Live on the East Coast? Rising sea levels will cause problems for your home and community a lot sooner than you probably think. In a new report, the Union of Concerned Scientists (UCS) forecasts that 30 major cities on the East Coast will face more frequent and extensive flooding in 15 years time. In 30 years, flooding will be a near-daily occurence in nine of these cities.

The sea level has risen roughly eight inches globally from 1880 to 2009, largely due to global warming, but the rise has been over 10 inches along parts of the U.S. Atlantic coast. Higher sea level leads to higher tides, which can flood cities' streets, waterfronts, and low-lying properties. As extreme high tides become more common, UCS researchers predict that things like power outages, lost cell phone coverage, and impassable roadways will become challenges of daily life. “Today, when the tide is extra high, people find themselves splashing through downtown Miami, Norfolk and Annapolis on sunny days and dealing with flooded roads in Atlantic City, Savannah, and the coast of New Hampshire," said Melanie Fitzpatrick, a climate scientist at UCS and co-author of the report. "In parts of New York City and elsewhere, homeowners are dealing with flooded basements, salt-poisoned yards, and falling property values, not only because of catastrophic storms, but because tides, aided by sea level rise, now cause flooding where they live.”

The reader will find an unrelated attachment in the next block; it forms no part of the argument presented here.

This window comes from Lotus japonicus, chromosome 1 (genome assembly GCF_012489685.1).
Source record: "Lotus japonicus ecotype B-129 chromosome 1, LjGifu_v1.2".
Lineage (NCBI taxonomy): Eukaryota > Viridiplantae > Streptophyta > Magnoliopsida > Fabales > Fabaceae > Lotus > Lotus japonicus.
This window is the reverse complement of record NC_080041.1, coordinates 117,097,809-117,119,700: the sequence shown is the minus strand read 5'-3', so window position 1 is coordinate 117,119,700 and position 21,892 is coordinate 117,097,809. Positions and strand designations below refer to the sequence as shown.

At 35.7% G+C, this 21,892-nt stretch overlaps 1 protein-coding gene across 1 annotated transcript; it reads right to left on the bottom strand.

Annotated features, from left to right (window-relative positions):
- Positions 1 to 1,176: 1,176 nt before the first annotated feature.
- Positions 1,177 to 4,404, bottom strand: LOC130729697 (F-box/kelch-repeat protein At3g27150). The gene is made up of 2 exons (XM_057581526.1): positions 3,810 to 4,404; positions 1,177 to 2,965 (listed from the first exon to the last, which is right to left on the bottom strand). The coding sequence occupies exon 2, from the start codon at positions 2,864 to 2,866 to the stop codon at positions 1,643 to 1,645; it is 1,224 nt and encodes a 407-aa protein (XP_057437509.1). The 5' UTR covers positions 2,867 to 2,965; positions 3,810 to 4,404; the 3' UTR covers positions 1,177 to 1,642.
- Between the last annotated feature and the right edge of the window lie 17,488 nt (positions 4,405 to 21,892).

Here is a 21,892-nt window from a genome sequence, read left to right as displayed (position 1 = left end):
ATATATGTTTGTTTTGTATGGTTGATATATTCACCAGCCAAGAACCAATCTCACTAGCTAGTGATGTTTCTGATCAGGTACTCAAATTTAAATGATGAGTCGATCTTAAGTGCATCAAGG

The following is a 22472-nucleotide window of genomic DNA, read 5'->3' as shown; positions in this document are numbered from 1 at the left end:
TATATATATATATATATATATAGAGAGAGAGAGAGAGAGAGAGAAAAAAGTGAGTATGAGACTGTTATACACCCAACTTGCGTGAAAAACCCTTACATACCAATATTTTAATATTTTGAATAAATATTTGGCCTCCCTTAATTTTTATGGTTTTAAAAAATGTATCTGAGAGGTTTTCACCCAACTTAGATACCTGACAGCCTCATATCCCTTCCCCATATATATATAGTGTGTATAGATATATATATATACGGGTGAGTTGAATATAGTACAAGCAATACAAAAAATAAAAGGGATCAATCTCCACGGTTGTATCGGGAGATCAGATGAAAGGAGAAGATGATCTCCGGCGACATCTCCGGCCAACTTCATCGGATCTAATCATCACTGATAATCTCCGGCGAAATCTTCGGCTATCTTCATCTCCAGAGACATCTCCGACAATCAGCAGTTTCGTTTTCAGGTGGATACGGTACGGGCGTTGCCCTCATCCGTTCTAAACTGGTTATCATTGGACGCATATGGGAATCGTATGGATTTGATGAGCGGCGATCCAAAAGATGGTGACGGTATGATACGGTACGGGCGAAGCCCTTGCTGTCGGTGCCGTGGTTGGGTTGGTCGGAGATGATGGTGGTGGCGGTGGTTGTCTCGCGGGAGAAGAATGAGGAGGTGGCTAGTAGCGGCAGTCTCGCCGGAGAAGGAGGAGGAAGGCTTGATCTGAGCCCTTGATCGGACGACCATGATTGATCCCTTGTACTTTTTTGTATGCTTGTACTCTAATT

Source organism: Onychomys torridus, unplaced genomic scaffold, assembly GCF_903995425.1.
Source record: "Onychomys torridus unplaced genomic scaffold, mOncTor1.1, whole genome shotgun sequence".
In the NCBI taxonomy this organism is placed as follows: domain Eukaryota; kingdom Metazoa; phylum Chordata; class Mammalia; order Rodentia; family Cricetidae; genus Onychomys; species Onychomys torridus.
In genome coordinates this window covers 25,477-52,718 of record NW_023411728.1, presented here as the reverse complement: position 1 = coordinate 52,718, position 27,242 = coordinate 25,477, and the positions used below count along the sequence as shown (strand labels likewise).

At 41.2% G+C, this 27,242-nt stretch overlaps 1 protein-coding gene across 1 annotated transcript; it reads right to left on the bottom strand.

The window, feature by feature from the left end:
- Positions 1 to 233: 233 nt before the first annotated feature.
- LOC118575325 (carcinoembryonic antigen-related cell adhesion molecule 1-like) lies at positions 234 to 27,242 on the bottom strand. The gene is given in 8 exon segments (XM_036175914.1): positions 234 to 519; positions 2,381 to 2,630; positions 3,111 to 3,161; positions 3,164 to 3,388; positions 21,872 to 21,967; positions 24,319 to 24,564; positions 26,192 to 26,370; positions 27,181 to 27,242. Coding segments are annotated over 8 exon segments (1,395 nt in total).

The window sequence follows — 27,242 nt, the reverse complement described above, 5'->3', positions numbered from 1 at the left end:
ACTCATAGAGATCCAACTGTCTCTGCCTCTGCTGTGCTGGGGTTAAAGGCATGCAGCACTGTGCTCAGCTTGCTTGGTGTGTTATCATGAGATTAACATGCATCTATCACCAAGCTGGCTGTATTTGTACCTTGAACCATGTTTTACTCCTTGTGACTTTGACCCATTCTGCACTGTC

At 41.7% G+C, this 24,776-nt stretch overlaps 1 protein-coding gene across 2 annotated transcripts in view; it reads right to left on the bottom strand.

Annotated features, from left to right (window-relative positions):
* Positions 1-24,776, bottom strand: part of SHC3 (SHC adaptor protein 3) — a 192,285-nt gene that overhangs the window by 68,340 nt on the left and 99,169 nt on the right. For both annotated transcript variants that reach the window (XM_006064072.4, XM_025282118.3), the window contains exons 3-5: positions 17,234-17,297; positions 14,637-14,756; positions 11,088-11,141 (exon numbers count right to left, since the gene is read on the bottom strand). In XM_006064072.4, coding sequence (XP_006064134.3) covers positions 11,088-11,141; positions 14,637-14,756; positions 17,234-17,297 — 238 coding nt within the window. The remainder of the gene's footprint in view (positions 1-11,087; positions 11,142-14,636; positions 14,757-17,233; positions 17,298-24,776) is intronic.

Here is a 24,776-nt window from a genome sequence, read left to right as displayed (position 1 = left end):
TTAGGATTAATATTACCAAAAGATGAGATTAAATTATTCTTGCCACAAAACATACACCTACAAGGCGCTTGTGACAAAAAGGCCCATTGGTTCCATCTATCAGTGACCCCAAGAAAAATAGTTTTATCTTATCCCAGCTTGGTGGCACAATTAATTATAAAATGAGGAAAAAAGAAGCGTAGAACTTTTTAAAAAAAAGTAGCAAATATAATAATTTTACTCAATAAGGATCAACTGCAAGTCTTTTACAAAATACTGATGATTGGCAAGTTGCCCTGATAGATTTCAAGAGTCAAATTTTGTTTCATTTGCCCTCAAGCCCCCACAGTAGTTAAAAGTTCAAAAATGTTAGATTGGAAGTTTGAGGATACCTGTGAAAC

Climate Central published a report in September that shows many of Washington, D.C.'s low-lying tourist sites, like the National Mall, flooded by the end of the century. Washington D.C. fares the worst in the UCS report as well. Using a moderate model for sea-level rise in the next 15 years, the report says D.C. can expect more than 150 tidal floods a year. By 2045, D.C could expect 400, with the city sometimes flooding twice a day. Most of the 52 places analyzed could see a 10-fold increase of tidal floods.

The chart below from UCS shows how tidal flooding today changes in major cities until 2045. Washington D.C. tops the list in the most flooding events: